Design your life to include more money, health and happiness with less stuff, space and energy.

Design your life to include more money, health and happiness with less stuff, space and energy.

Live, Eat, Breathe IKEA at Strand East, an IKEA-Designed City

After yesterday’s post on IKEA homes, we learned that single, prefab homes and small developments were not quite enough for the furniture giant: IKEA has entered the business of city-making.

LandProp, IKEA’s property development arm, is developing a city called Strand East outside of London. According to Fast Company Co.Exist, the development:

Will feature 1,200 homes, 480,000 square feet of commercial office space, a ‘hub area’ with shared space for the community, a creative zone intended for creative-minded businesses to take root, a restaurant, a hotel, pedestrian walkways, cycle routes.

Other features include winding, car-free streets, similar to old European cities (and IKEA stores), and underground parking that will provide ample pedestrian space and safety. There will be a strong focus placed on culture, community, food and other quality-of-life boosters. Click on infographic below for other community features.

Like its furniture, IKEAville, um, Strand East, is focused on middle class affordability and lifestyle. 40% of homes will be family-friendly.

Project Manager Andrew Cobden told The Globe and Mail this:

We would have a fairly firm line on undesirable activity, whatever that may be. But we also feel we can say, okay, because we’ve kept control of the management of the commercial facilities, we have a fairly strong hand in what is said in terms of the activities that are held on site.

Similar to yesterday’s conversation about IKEA homes, where owners might trade personal touches for affordability, function and simplicity, residents of Strand East might trade ownership for a great living experience largely governed by LandProp.

The idea of housing-as-service runs counter to the American Dream, which is inseparable with home ownership, even when home ownership, on balance, is more headache than opportunity.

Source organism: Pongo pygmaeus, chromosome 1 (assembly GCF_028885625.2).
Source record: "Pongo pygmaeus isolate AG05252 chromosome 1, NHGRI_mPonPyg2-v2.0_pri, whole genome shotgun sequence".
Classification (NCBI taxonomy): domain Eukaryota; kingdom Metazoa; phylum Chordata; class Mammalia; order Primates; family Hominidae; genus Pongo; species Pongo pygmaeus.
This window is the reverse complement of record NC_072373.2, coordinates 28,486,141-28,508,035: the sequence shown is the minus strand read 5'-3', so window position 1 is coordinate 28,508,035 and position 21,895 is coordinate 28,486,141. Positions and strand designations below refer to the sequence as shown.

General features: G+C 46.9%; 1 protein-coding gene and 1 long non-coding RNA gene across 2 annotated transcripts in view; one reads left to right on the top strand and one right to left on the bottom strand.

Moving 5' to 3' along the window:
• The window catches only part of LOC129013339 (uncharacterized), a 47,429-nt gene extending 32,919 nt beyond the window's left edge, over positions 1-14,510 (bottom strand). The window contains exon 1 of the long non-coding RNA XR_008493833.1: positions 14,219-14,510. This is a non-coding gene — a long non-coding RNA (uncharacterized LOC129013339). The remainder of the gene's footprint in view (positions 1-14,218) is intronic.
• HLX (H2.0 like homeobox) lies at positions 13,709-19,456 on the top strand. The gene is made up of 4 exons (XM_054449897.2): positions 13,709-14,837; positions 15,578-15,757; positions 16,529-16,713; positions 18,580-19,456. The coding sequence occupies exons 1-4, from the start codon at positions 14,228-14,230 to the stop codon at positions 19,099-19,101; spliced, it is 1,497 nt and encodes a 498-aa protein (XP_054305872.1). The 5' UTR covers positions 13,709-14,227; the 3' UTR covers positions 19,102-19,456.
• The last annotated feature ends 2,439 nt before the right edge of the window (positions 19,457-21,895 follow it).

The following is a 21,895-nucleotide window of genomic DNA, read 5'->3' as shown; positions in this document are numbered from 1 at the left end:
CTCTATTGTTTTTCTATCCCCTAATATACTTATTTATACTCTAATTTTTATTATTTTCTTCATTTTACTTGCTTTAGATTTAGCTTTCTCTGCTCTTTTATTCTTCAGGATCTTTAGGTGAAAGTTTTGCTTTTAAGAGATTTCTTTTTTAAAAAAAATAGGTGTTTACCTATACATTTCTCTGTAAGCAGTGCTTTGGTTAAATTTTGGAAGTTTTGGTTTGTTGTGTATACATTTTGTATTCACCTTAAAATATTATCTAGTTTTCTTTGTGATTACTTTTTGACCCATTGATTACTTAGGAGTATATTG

Strand East also presents the idea of privatized urban planning. IKEA is creating an ideal urban structure where government might not have the audacity or resources to do so.  But given that it’s a business, might their instinct to make money trump their civic responsibility?

We’ll have to wait and see. While the land has been purchased, the company is still getting their permits in order. LandProp is hoping to begin construction in 2013.

Via The Globe and Mail and Fast Company Co.Exist

  • geekstack

    Tens of millions of Americans live in master-planned suburban communities.  Everyone living there has to buy the whole bundle of goods – the house, the lot size and spacing, the community amenities, the HOA restrictions on modifying properties, etc. Even zoning is superseded because developers negotiate master planning agreements for the property.

    People love these and they have beaten one-off suburban development.  It would be nice to have more master-planned communities in the city.  River East in Chicago is a good example of the benefits of looking beyond one building at a time.

    • lifeedited

      thanks for this. do you know if these type of communities are rentals like strand east? 

      • geekstack

        They’re primarily owner-occupied housing, but that’s more a function of American suburbia (~70-80% owner occupied) vs urban (30-50%) ownership split.

        River East in Chicago has some rental towers, some condo.  It’s very expensive but it’s also brand new lakefront construction immediately adjacent to the business district.

        Some mixed-use suburban communities (Westchase in Tampa, Kentlands in Maryland, Daybreak in Salt Lake City, Celebration in Orlando, etc) mix light retail, office space, apartments, and houses, but these are the exception and can usually only be done in very desirable areas because of the unconventional planning and financing.  Conventional financing in the US = single use, segregated, no requirement to change zoning, undeviating from a pattern used thousands of times already.

        I didn’t see anything that in the Strand East about what portion would be rentals.  In urban US, I’d assume the breakdown would be 60% condo, 30% rental, 10% affordable housing mandate.

        • lifeedited

          i’ll look into these developments. indeed, american zoning seems beset with outdated code that inhibits innovation. in nyc where i live, there is an arcane set of code that deals with early 20th century, impoverished immigrant circumstances more than it does 21st century realities. 
          as for strand east, i suspect–though am not sure–that london is giving strand east some leeway in terms of zoning as this is a post-industrial east end part of the city as far as i can tell. they haven’t gotten approval to build either, so what is made and what is planned may vary. and the development is 100% rental. ikea basically wants to keep total control over how the city operates.

  • Nicole

    Do only 40% of people have children?  What happens when people “outgrow” these homes?